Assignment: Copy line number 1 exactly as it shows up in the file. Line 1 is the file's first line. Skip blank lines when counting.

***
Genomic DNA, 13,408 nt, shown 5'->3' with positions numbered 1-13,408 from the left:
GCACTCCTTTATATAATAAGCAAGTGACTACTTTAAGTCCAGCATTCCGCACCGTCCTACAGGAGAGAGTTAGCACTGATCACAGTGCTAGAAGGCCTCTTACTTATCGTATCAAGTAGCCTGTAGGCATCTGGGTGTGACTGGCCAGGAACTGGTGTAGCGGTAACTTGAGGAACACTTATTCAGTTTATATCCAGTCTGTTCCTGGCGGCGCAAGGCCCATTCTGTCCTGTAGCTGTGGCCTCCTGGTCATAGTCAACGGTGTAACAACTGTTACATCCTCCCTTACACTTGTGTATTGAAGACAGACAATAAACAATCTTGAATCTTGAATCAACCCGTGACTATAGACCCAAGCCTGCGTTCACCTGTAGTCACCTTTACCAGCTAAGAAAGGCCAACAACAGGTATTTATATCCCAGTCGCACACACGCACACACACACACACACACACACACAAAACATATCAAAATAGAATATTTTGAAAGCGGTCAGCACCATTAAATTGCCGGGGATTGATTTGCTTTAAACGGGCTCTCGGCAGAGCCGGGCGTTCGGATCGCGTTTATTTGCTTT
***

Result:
Genomic DNA, 13,408 nt, shown 5'->3' with positions numbered 1-13,408 from the left: